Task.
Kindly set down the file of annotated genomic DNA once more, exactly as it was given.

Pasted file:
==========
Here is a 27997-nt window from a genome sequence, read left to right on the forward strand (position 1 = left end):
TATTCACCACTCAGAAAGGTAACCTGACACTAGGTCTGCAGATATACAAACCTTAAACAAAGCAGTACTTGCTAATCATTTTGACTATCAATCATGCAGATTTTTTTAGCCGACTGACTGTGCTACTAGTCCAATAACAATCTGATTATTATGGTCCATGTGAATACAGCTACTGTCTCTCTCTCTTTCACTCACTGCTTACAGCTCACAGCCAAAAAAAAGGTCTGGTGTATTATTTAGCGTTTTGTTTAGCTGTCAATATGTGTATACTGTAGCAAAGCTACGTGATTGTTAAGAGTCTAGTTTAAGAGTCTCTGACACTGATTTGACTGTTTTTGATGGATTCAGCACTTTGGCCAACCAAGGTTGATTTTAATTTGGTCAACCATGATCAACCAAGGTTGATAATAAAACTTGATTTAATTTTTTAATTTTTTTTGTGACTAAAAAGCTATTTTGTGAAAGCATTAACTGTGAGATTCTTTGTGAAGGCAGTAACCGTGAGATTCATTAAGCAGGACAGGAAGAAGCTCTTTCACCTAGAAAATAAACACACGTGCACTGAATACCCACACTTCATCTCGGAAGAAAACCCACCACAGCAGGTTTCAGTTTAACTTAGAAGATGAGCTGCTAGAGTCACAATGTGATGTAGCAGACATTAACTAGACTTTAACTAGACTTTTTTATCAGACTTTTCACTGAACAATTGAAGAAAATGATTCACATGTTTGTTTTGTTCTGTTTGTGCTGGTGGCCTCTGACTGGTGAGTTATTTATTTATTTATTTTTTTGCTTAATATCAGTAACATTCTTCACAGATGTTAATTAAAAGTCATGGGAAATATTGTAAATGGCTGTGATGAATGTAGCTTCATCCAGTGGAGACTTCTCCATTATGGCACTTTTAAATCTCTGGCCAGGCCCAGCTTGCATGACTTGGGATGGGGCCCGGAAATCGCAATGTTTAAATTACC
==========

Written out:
Here is a 27997-nt window from a genome sequence, read left to right on the forward strand (position 1 = left end):
TATTCACCACTCAGAAAGGTAACCTGACACTAGGTCTGCAGATATACAAACCTTAAACAAAGCAGTACTTGCTAATCATTTTGACTATCAATCATGCAGATTTTTTTAGCCGACTGACTGTGCTACTAGTCCAATAACAATCTGATTATTATGGTCCATGTGAATACAGCTACTGTCTCTCTCTCTTTCACTCACTGCTTACAGCTCACAGCCAAAAAAAAGGTCTGGTGTATTATTTAGCGTTTTGTTTAGCTGTCAATATGTGTATACTGTAGCAAAGCTACGTGATTGTTAAGAGTCTAGTTTAAGAGTCTCTGACACTGATTTGACTGTTTTTGATGGATTCAGCACTTTGGCCAACCAAGGTTGATTTTAATTTGGTCAACCATGATCAACCAAGGTTGATAATAAAACTTGATTTAATTTTTTAATTTTTTTTGTGACTAAAAAGCTATTTTGTGAAAGCATTAACTGTGAGATTCTTTGTGAAGGCAGTAACCGTGAGATTCATTAAGCAGGACAGGAAGAAGCTCTTTCACCTAGAAAATAAACACACGTGCACTGAATACCCACACTTCATCTCGGAAGAAAACCCACCACAGCAGGTTTCAGTTTAACTTAGAAGATGAGCTGCTAGAGTCACAATGTGATGTAGCAGACATTAACTAGACTTTAACTAGACTTTTTTATCAGACTTTTCACTGAACAATTGAAGAAAATGATTCACATGTTTGTTTTGTTCTGTTTGTGCTGGTGGCCTCTGACTGGTGAGTTATTTATTTATTTATTTTTTTGCTTAATATCAGTAACATTCTTCACAGATGTTAATTAAAAGTCATGGGAAATATTGTAAATGGCTGTGATGAATGTAGCTTCATCCAGTGGAGACTTCTCCATTATGGCACTTTTAAATCTCTGGCCAGGCCCAGCTTGCATGACTTGGGATGGGGCCCGGAAATCGCAATGTTTAAATTACC